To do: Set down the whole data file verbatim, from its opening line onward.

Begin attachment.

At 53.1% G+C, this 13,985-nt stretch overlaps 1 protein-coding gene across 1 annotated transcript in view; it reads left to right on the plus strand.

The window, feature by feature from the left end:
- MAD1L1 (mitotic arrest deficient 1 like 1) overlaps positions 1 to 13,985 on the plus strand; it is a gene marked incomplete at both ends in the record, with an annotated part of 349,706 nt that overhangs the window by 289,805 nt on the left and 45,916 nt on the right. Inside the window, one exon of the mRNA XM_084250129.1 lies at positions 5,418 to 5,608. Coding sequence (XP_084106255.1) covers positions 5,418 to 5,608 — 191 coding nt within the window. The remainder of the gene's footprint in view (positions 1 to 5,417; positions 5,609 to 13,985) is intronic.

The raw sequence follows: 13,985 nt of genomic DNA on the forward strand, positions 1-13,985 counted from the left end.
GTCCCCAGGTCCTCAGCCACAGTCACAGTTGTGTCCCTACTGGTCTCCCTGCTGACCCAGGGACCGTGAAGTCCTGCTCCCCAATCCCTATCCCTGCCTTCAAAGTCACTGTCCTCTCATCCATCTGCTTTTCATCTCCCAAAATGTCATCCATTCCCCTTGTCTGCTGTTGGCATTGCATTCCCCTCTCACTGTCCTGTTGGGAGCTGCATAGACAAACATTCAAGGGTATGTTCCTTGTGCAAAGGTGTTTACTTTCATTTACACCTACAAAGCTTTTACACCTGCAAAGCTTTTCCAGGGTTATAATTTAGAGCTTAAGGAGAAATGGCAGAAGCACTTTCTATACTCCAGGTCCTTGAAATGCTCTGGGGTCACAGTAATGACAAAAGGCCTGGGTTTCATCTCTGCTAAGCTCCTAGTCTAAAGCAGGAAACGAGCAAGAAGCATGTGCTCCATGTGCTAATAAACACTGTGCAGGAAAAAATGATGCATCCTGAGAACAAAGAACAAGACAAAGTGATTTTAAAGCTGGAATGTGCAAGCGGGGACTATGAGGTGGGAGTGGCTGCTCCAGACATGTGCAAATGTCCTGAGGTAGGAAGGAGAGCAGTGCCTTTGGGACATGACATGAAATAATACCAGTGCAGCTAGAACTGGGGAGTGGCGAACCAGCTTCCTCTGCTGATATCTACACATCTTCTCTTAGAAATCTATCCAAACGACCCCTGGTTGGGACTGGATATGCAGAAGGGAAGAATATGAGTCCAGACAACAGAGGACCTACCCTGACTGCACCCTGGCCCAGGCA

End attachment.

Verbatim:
At 53.1% G+C, this 13,985-nt stretch overlaps 1 protein-coding gene across 1 annotated transcript in view; it reads left to right on the plus strand.

The window, feature by feature from the left end:
- MAD1L1 (mitotic arrest deficient 1 like 1) overlaps positions 1 to 13,985 on the plus strand; it is a gene marked incomplete at both ends in the record, with an annotated part of 349,706 nt that overhangs the window by 289,805 nt on the left and 45,916 nt on the right. Inside the window, one exon of the mRNA XM_084250129.1 lies at positions 5,418 to 5,608. Coding sequence (XP_084106255.1) covers positions 5,418 to 5,608 — 191 coding nt within the window. The remainder of the gene's footprint in view (positions 1 to 5,417; positions 5,609 to 13,985) is intronic.

The raw sequence follows: 13,985 nt of genomic DNA on the forward strand, positions 1-13,985 counted from the left end.
GTCCCCAGGTCCTCAGCCACAGTCACAGTTGTGTCCCTACTGGTCTCCCTGCTGACCCAGGGACCGTGAAGTCCTGCTCCCCAATCCCTATCCCTGCCTTCAAAGTCACTGTCCTCTCATCCATCTGCTTTTCATCTCCCAAAATGTCATCCATTCCCCTTGTCTGCTGTTGGCATTGCATTCCCCTCTCACTGTCCTGTTGGGAGCTGCATAGACAAACATTCAAGGGTATGTTCCTTGTGCAAAGGTGTTTACTTTCATTTACACCTACAAAGCTTTTACACCTGCAAAGCTTTTCCAGGGTTATAATTTAGAGCTTAAGGAGAAATGGCAGAAGCACTTTCTATACTCCAGGTCCTTGAAATGCTCTGGGGTCACAGTAATGACAAAAGGCCTGGGTTTCATCTCTGCTAAGCTCCTAGTCTAAAGCAGGAAACGAGCAAGAAGCATGTGCTCCATGTGCTAATAAACACTGTGCAGGAAAAAATGATGCATCCTGAGAACAAAGAACAAGACAAAGTGATTTTAAAGCTGGAATGTGCAAGCGGGGACTATGAGGTGGGAGTGGCTGCTCCAGACATGTGCAAATGTCCTGAGGTAGGAAGGAGAGCAGTGCCTTTGGGACATGACATGAAATAATACCAGTGCAGCTAGAACTGGGGAGTGGCGAACCAGCTTCCTCTGCTGATATCTACACATCTTCTCTTAGAAATCTATCCAAACGACCCCTGGTTGGGACTGGATATGCAGAAGGGAAGAATATGAGTCCAGACAACAGAGGACCTACCCTGACTGCACCCTGGCCCAGGCA